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    The question in my mind is - if you use a POSIX RE, does LUA do what you expect with it? This is the rationale by which I allow pcre to also be tagged regex, because pcre is a superset of regular expressions. (And more widely available). But on the general point - it takes two to tango. Stop playing, and flag it for a mod. – Sobrique Feb 6 '16 at 19:27
  • meta.stackexchange.com/a/222644/302327 for criteria as to when the rollback war tag gets applied – DeveloperACE Feb 7 '16 at 1:37
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    The question probably should be renamed to reflect actual discussion as "rollback war" topic is completely abandoned here... (which good thing - there is really nothing new to add about dealing with rollback/edit wars). – Alexei Levenkov Feb 7 '16 at 7:06
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    c'mon man! This sounds like 2 children not getting along in a sandbox and running to tell mom. The way to stop it is to be a little humble once in a while and walk away. To bring this trivial episode about one tag to this point is childish – charlietfl Feb 8 '16 at 5:49

In computer science, "regular expression" has a very specific meaning. It's about functionality, about expressiveness, not about syntax, and even in CS theory there is no universal syntax. It's about what languages can be described by those expressions: regular expressions describe regular languages.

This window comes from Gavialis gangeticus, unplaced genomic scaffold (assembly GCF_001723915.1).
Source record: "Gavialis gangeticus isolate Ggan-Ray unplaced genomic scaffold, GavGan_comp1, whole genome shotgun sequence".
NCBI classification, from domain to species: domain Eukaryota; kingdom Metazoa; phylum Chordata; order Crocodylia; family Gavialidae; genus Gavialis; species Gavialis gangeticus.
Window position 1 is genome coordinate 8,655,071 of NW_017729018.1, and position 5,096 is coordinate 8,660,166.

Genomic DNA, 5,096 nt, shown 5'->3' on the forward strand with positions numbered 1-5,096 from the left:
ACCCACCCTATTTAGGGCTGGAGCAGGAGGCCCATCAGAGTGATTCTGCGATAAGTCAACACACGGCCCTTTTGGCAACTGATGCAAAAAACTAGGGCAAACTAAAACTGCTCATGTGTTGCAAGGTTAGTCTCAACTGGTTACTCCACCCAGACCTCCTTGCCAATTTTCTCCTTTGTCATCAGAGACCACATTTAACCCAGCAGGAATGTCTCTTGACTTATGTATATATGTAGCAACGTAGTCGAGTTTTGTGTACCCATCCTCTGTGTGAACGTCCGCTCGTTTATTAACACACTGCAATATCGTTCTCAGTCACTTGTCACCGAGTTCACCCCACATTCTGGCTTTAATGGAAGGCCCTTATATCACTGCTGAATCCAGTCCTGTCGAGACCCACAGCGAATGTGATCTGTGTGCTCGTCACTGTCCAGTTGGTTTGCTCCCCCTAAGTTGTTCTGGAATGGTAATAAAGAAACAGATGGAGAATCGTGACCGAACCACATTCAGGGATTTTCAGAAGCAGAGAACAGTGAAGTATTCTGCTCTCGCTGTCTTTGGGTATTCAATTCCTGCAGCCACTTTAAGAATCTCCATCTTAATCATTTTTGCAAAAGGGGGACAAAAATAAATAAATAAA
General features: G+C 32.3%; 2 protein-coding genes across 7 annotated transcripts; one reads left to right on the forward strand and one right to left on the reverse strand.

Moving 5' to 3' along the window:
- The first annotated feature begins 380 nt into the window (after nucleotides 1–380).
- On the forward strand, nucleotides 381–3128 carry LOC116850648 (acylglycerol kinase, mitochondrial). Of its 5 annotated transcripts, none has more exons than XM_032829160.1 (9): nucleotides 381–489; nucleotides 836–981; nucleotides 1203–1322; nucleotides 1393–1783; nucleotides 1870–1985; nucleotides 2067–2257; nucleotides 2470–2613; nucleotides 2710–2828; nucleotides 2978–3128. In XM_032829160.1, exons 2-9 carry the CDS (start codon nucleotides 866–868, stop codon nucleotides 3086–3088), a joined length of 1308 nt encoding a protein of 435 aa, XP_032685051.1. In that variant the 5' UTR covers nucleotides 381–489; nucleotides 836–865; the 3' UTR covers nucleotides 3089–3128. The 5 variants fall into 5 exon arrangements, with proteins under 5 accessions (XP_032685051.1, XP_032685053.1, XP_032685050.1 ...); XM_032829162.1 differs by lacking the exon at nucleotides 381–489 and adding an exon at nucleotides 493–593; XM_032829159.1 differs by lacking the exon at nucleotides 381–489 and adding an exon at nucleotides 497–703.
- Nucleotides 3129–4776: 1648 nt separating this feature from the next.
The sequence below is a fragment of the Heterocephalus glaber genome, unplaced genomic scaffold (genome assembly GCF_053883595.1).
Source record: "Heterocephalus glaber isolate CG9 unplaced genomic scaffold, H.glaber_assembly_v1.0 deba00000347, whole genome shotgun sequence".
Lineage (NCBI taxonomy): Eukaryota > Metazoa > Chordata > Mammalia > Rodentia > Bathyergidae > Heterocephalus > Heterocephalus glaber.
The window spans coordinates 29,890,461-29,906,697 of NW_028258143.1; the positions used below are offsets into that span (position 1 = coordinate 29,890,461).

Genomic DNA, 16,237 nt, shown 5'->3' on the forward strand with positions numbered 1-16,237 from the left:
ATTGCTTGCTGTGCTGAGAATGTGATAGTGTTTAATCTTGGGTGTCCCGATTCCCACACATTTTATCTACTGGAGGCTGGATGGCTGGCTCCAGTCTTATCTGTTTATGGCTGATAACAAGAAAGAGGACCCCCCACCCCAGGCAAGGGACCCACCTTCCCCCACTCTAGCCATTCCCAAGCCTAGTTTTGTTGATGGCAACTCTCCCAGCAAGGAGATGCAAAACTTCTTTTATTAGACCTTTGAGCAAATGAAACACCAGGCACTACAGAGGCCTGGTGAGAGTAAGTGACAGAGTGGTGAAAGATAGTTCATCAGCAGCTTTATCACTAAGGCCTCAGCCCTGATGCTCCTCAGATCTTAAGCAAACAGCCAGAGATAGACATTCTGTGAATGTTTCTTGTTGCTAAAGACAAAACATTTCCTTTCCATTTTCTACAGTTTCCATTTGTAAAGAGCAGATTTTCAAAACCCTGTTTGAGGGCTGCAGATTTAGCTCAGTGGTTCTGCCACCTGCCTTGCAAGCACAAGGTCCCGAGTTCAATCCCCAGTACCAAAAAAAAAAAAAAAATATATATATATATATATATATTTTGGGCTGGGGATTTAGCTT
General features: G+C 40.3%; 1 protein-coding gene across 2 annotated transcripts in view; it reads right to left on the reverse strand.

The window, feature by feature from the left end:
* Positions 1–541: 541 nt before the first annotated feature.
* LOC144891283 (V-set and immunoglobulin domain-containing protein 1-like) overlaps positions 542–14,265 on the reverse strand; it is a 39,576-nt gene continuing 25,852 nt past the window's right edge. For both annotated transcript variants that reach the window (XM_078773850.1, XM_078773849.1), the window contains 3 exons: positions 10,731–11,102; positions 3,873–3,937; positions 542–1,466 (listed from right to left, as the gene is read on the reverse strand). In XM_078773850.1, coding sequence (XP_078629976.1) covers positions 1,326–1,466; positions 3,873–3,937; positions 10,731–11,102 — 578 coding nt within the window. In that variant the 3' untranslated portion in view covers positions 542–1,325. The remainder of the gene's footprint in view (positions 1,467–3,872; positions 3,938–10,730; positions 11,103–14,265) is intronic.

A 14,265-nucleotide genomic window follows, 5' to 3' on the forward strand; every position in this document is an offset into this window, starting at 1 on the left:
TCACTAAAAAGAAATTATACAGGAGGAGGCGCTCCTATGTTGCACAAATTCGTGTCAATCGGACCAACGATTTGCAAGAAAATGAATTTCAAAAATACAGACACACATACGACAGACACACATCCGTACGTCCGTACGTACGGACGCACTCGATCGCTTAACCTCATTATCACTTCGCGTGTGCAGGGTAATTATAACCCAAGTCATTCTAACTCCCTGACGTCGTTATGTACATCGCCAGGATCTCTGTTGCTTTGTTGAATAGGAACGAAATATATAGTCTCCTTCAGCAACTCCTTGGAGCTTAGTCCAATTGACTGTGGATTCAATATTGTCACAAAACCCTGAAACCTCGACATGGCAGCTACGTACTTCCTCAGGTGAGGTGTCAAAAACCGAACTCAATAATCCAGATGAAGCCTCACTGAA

Admittedly, many implementations of regular expressions provide extensions that allow describing more than just regular languages. Nonetheless, those engines can be used to describe any regular language as well, and commonly are used for that. It might be fair, but would be highly impractical to not apply the regex tag to them.

If Lua patterns can describe all regular languages, they are regular expressions, even if they use a radically different syntax, and the tag should be appropriate for them.

If Lua patterns cannot describe all regular languages, they are not regular expressions, even if they have things in common with Perl/Unix/POSIX/... regular expressions, and the tag should not be appropriate for them.

The impression I get is that Lua patterns cannot describe all regular languages, meaning they are not regular expressions, and meaning the tag should not be used for them. For instance, quoting Programming in Lua:

Unlike some other systems, in Lua a modifier can only be applied to a character class; there is no way to group patterns under a modifier. For instance, there is no pattern that matches an optional word (unless the word has only one letter).